In the United States, there are about 350,000 – 400,000 owner-operators traveling the road at any given time. These owner-operators generally contract from companies on a load-by-load basis. That means that the owner-operators no longer necessarily have a relationship with the company they are hauling for once their cargo is delivered.

Owning and operating your own tractor-trailer is considered running your own small business, legally. These owners are responsible for maintaining their vehicles well enough to meet local and federal standards. However, since they are fully responsible for all costs associated with their truck, they may only opt to buy bare-minimum insurance, or the lowest level legally allowed for them to purchase and still continue to be licensed.

Proving That a Carrier Is Liable

While owner-operators are required to have their own commercial liability insurance policies, carriers generally have larger amounts of coverage available in the event their operations lead to an injury. If you are able to prove that an independent contractor was actually an employee or an employee-in-fact, then you have the potential to recover larger amounts of damages for your injuries.

Proving that an independent contractor was acting as an employee can be straightforward in some situations and more complicated in others. Examples of factors that can point to misclassification of employees include:

 

  • Making the driver wear a uniform
  • Requiring the driver to represent the company on their truck, trailer, or other owned equipment
  • Setting strict schedules for back-to-back shipments, or requirements to take multiple shipments over a set time period
  • Requiring the driver to attend training sessions

Federal laws also dictate that most carriers accept financial responsibility for the negligent actions of contracted drivers. There are some exceptions to this rule, however, and carriers frequently do everything they can to fall into the loophole. Because of this risk, it is extremely important to speak with a knowledgeable and experienced truck accident lawyer in Tampa following your collision.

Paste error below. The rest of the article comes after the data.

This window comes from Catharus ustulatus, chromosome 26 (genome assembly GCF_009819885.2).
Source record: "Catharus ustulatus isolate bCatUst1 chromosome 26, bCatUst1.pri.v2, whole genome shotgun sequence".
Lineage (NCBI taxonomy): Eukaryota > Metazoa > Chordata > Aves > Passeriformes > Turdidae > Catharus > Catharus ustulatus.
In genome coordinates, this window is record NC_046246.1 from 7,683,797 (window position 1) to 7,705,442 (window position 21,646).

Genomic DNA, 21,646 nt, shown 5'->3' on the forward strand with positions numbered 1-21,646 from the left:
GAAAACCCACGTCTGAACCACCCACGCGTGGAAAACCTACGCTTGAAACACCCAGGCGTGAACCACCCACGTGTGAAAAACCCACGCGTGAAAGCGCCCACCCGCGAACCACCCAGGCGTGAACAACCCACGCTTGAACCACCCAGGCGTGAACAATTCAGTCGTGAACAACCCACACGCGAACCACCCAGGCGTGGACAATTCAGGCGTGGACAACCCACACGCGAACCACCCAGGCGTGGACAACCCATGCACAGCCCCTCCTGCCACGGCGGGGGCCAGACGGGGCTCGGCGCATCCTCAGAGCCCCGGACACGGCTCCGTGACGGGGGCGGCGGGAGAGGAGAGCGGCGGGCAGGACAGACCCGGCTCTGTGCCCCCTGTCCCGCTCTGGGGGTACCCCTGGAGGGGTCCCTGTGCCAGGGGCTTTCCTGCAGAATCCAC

Recovering Compensation After a Truck Accident

If you’ve been involved in a trucking accident, you will likely need to receive compensation to help pay for any bodily or property damage that occurred as a result of the accident.

If you were in an accident with a truck driven by an employee of a trucking company, the good news is that they are legally required to have liability insurance to help cover the costs of such accidents. Some large trucking companies even carry more than the mandated minimum, as they know how catastrophic trucking accidents can be.

Being involved in a trucking accident can have life-long consequences. You’ll likely have expensive medical expenses, both at the time of the accident as well as in the future as you work to recover. You will also need to take into account any lost wages, both presently and in the future, and any pain and suffering due to the accident. The company’s insurance should provide you with compensation for these things unless the company argues that the truck driver wasn’t their employee and therefore isn’t covered.

If this situation occurs, you’ll need to find someone to fight for you. At Darrigo & Diaz, we have over 20 years of experience fighting insurance companies in order for our clients to receive the compensation they need. We will work hard to find the true employment status of the driver of the truck that hit you. If the employee is misclassified, we will fight for you to increase your chances of receiving the compensation you need. If the truck driver was a true independent contractor, we will pursue all legal options available in order to obtain a settlement for your losses.

Contact Darrigo & Diaz anytime, day or night, either online or by phone. When you call to schedule your complimentary consultation, one of our experienced lawyers will listen to the details of your case and will provide you with personalized advice about how to best proceed.

Call us at (813) 774-3341 or contact us online to schedule your free, no-obligation consultation today!